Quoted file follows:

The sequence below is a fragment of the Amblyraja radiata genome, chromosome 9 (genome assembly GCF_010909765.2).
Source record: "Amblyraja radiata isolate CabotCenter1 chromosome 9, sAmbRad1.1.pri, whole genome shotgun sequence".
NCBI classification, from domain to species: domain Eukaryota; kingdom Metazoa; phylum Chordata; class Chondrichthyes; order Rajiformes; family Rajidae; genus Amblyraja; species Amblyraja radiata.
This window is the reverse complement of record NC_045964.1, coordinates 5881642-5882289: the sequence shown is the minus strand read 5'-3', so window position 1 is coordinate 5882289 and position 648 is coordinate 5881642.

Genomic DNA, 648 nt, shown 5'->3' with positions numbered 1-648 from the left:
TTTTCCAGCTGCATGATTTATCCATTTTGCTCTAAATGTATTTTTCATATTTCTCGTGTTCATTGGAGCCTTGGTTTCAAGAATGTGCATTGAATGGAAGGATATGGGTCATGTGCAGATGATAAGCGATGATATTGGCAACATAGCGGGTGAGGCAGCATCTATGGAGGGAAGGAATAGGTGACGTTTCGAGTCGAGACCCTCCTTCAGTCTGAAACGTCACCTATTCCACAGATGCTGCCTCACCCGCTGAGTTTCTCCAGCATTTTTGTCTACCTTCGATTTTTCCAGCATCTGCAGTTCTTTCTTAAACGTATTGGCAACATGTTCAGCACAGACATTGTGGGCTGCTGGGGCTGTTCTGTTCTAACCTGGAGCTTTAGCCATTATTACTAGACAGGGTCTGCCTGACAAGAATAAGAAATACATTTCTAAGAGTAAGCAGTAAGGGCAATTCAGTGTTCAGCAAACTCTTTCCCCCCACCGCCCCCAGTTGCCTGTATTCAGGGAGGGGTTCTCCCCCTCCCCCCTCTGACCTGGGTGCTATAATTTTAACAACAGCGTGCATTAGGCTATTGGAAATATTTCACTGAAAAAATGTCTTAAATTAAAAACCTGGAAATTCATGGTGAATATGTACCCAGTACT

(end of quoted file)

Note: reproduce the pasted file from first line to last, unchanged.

The sequence below is a fragment of the Amblyraja radiata genome, chromosome 9 (genome assembly GCF_010909765.2).
Source record: "Amblyraja radiata isolate CabotCenter1 chromosome 9, sAmbRad1.1.pri, whole genome shotgun sequence".
NCBI classification, from domain to species: domain Eukaryota; kingdom Metazoa; phylum Chordata; class Chondrichthyes; order Rajiformes; family Rajidae; genus Amblyraja; species Amblyraja radiata.
This window is the reverse complement of record NC_045964.1, coordinates 5881642-5882289: the sequence shown is the minus strand read 5'-3', so window position 1 is coordinate 5882289 and position 648 is coordinate 5881642.

Genomic DNA, 648 nt, shown 5'->3' with positions numbered 1-648 from the left:
TTTTCCAGCTGCATGATTTATCCATTTTGCTCTAAATGTATTTTTCATATTTCTCGTGTTCATTGGAGCCTTGGTTTCAAGAATGTGCATTGAATGGAAGGATATGGGTCATGTGCAGATGATAAGCGATGATATTGGCAACATAGCGGGTGAGGCAGCATCTATGGAGGGAAGGAATAGGTGACGTTTCGAGTCGAGACCCTCCTTCAGTCTGAAACGTCACCTATTCCACAGATGCTGCCTCACCCGCTGAGTTTCTCCAGCATTTTTGTCTACCTTCGATTTTTCCAGCATCTGCAGTTCTTTCTTAAACGTATTGGCAACATGTTCAGCACAGACATTGTGGGCTGCTGGGGCTGTTCTGTTCTAACCTGGAGCTTTAGCCATTATTACTAGACAGGGTCTGCCTGACAAGAATAAGAAATACATTTCTAAGAGTAAGCAGTAAGGGCAATTCAGTGTTCAGCAAACTCTTTCCCCCCACCGCCCCCAGTTGCCTGTATTCAGGGAGGGGTTCTCCCCCTCCCCCCTCTGACCTGGGTGCTATAATTTTAACAACAGCGTGCATTAGGCTATTGGAAATATTTCACTGAAAAAATGTCTTAAATTAAAAACCTGGAAATTCATGGTGAATATGTACCCAGTACT